In 1682 a fleet of eight ships set sail from London to Edinburgh carrying James, Duke of York north to reunite with his wife Mary of Modena. Charles II was by now an ageing monarch, in poor health. He wanted to establish his younger brother and sister-in-law as rightful heirs to the throne, and with all due haste. Mary was pregnant and despite their Catholic religion, this little family embodied the future of the Stuart dynasty and the hopes of the nation. They would return to England together, in triumph.
Fate however, had other plans. On the way north James’ ship, the Gloucester, struck a sandbank off the Norfolk coast. James was rescued but many passengers and sailors lost their lives, and the ship sank. Samuel Pepys had also sailed with the fleet and his letters record the muddle of blame and misinformation that followed.
Nigel Pickford examines the evidence and finds some intriguing facts. The pilot responsible for navigating the ship, Captain Ayres, had been described as a “fanatick”, a member of the anti-Catholic faction behind the Popish Plot. In 1679, this group of extremists had landed Pepys in the Tower of London on a series of charges, all of which later proved groundless.
Pepys’ behaviour before joining the fleet will seem out of character to Diary readers. He turned down the invitation to join James on the Gloucester, choosing a different vessel. Moreover, he then failed to mention to his closest friends that he was leaving. Did he suspect something was not quite right? Had his experience of imprisonment made him wary of identifying too closely with James’ inner circle and of associating with known Catholics?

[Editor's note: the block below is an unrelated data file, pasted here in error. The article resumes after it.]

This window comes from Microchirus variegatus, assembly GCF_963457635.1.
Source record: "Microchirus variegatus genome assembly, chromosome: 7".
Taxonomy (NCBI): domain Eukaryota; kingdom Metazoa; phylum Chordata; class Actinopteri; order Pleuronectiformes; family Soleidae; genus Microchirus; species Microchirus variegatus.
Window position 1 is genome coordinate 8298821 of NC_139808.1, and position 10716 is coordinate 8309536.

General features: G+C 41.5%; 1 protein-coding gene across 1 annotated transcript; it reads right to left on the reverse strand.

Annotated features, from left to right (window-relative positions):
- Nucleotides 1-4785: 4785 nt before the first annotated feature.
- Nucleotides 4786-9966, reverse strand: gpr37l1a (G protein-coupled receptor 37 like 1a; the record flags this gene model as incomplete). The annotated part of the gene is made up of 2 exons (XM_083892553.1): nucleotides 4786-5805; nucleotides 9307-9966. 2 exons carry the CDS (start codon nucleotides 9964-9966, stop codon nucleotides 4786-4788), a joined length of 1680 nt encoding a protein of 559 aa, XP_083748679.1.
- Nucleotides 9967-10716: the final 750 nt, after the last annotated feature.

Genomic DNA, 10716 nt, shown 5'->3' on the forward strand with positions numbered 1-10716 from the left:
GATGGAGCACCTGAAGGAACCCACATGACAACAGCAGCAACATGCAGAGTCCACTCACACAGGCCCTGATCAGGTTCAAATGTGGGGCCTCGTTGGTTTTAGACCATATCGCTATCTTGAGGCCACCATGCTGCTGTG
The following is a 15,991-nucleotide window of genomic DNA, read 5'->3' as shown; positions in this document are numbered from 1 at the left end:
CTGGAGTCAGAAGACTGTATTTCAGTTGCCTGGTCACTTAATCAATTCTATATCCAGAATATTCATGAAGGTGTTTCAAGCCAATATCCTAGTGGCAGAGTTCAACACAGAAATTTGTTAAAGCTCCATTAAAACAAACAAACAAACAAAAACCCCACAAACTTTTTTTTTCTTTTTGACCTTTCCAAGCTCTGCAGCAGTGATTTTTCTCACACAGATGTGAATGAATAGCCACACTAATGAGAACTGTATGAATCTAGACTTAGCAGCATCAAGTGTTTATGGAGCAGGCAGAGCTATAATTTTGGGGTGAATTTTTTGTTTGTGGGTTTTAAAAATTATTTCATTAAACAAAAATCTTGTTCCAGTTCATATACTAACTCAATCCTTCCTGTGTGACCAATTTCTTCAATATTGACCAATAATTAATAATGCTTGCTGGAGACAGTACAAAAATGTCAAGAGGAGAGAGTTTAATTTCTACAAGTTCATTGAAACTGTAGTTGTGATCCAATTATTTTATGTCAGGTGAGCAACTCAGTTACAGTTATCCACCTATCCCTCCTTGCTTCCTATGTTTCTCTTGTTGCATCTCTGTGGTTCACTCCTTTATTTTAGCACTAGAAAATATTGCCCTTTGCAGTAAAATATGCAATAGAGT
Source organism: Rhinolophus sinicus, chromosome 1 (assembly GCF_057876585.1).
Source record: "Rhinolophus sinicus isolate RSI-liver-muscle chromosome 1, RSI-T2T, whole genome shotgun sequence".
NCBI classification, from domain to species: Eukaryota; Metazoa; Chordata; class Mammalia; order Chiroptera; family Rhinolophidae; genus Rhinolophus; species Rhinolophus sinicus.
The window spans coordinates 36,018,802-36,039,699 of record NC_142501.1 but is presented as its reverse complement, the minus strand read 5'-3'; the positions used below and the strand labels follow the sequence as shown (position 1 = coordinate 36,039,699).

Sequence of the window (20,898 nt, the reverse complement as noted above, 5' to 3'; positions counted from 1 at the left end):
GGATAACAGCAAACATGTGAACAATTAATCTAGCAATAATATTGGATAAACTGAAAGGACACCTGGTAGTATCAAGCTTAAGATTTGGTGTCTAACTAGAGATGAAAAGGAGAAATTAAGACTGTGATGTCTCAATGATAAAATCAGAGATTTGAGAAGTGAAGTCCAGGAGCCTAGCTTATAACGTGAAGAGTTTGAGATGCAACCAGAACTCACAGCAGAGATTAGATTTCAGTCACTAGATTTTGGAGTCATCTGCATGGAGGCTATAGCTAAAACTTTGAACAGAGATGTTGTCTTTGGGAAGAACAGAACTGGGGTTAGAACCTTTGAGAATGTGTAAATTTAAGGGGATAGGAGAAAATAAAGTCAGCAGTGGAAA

The 26-year-old wooden ship was not in the best condition, with a history of leaking in the bows. It had been repeatedly patched up but was then left to rot for more than eight years in Portsmouth harbour. Was this another reason for Pepys’ caution? And if so, why did he not act? Why did he not speak to James about his reservations? Pickford demonstrates how Pepys’ behaviour demonstrates the extent of his prior knowledge. Ultimately it tells us even more about his character.
The wreck of the Gloucester is still sitting on the seabed along with thousands of unique seventeenth century artefacts. This precious time-capsule is not protected from potential looting by any laws, nor from tides and shifting sands. Pickford ends with a plea for a concerted intervention to find a way forward for this important site, before it is lost forever.
This is not a novel but the narrative grips the reader like the best detective fiction. It is both an expertly crafted work of scholarship and a very good read.
[The publisher provided a copy of this book for review.]
[I make a small amount if you buy from Bookshop.org or Amazon, but it would be even better if you buy direct from your favourite independent bookstore! P.G.]